That said, PCSB's big message this year was that schools’ ratings are improving over time, and that, as a result, a substantially larger proportion of DC charter students are attending top-rated schools. This was reported uncritically by several media outlets, including this story in the Washington Post. It is also based on a somewhat questionable use of the data. Let’s take a very simple look at the PMF dataset, first to examine this claim and then, more importantly, to see what we can learn about the PMF and DC charter schools in 2013 and 2014.

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  • Feeling Socially Connected Fuels Intrinsic Motivation And Engagement

    Written on November 20, 2014

    Our "social side of education reform" series has emphasized that teaching is a cooperative endeavor, and as such is deeply influenced by the quality of a school's social environment -- i.e., trusting relationships, teamwork and cooperation. But what about learning? To what extent are dispositions such as motivation, persistence and engagement mediated by relationships and the social-relational context?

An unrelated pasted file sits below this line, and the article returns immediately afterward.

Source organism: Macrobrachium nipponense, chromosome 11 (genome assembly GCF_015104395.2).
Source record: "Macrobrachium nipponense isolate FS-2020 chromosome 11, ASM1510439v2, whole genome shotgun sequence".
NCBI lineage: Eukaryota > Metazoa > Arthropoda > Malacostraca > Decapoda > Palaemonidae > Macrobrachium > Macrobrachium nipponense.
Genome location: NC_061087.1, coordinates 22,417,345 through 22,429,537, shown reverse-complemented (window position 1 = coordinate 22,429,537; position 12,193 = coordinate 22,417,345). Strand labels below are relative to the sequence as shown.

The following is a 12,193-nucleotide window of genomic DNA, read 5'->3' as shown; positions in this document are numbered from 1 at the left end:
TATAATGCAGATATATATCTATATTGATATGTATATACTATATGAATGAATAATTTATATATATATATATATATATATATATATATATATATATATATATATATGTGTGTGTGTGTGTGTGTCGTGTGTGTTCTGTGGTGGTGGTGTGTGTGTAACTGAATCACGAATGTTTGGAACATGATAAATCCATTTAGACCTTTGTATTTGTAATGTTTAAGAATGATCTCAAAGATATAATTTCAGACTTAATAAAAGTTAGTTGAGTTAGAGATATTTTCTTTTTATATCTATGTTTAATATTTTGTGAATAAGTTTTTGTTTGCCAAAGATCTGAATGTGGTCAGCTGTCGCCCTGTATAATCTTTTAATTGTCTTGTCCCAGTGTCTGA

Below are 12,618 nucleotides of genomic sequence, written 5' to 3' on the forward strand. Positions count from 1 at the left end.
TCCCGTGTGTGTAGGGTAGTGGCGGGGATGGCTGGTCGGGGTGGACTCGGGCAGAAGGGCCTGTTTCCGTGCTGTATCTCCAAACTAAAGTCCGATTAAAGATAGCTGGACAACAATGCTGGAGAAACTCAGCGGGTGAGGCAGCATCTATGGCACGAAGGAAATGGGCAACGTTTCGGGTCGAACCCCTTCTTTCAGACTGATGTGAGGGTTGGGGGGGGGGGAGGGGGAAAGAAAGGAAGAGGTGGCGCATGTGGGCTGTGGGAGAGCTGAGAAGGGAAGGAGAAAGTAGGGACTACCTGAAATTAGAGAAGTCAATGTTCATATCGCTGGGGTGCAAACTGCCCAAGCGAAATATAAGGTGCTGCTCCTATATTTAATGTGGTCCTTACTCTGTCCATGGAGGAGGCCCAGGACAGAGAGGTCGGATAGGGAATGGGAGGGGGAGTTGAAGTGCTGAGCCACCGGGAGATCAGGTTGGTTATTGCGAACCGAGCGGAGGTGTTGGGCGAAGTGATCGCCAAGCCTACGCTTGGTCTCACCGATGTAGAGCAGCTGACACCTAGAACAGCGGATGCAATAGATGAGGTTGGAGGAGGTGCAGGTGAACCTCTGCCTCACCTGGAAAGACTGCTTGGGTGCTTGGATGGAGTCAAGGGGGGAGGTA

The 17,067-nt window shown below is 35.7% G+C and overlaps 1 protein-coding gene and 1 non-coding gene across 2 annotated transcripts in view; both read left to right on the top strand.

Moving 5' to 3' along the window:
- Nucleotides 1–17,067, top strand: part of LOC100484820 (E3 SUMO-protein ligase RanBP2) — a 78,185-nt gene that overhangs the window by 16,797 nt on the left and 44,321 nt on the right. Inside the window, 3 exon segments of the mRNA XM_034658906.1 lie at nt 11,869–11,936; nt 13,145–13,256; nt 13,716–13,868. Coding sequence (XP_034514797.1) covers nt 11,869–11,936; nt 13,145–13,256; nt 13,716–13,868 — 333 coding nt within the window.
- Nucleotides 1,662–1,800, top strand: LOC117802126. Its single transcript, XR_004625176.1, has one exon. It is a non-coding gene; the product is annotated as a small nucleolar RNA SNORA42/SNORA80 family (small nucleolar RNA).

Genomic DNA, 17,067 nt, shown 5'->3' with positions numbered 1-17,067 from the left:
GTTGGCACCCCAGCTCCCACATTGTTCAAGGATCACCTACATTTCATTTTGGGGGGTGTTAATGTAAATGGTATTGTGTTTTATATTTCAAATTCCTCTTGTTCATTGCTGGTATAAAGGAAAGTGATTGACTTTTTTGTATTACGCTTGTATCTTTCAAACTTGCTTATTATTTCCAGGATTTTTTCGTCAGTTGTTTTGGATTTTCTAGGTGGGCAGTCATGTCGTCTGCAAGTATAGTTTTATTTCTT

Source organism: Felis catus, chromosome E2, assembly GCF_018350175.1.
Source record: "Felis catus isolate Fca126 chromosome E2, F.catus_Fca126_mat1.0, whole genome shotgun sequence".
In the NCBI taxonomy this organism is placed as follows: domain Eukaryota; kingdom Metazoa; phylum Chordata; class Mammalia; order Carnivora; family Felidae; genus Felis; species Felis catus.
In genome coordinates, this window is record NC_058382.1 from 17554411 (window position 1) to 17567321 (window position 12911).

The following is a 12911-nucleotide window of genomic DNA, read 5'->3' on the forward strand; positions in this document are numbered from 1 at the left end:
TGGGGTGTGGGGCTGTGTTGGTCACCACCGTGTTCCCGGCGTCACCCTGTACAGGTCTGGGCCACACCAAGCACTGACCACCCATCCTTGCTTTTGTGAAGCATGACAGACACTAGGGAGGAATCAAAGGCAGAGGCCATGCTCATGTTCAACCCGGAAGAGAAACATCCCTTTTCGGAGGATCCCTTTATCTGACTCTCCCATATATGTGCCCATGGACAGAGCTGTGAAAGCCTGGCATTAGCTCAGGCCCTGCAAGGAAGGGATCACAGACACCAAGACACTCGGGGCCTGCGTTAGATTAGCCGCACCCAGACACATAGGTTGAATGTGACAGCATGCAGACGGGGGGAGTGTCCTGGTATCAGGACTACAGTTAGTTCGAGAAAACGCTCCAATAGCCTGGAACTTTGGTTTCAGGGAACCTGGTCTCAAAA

This is, of course, a very complex question, which can't be addressed comprehensively here. But I would like to discuss three papers that provide some important answers. In terms of our "social side" theme, the studies I will highlight suggest that efforts to improve learning should include and leverage social-relational processes, such as how learners perceive (and relate to) -- how they think they fit into -- their social contexts. Finally, this research, particularly the last paper, suggests that translating this knowledge into policy may be less about top down, prescriptive regulations and more about what Stanford psychologist Gregory M. Walton has called "wise interventions" -- i.e., small but precise strategies that target recursive processes (more below).

    The first paper, by Lucas P. Butler and Gregory M. Walton (2013), describes the results of two experiments testing whether the perceived collaborative nature of an activity that was done individually would cause greater enjoyment of and persistence on that activity among preschoolers.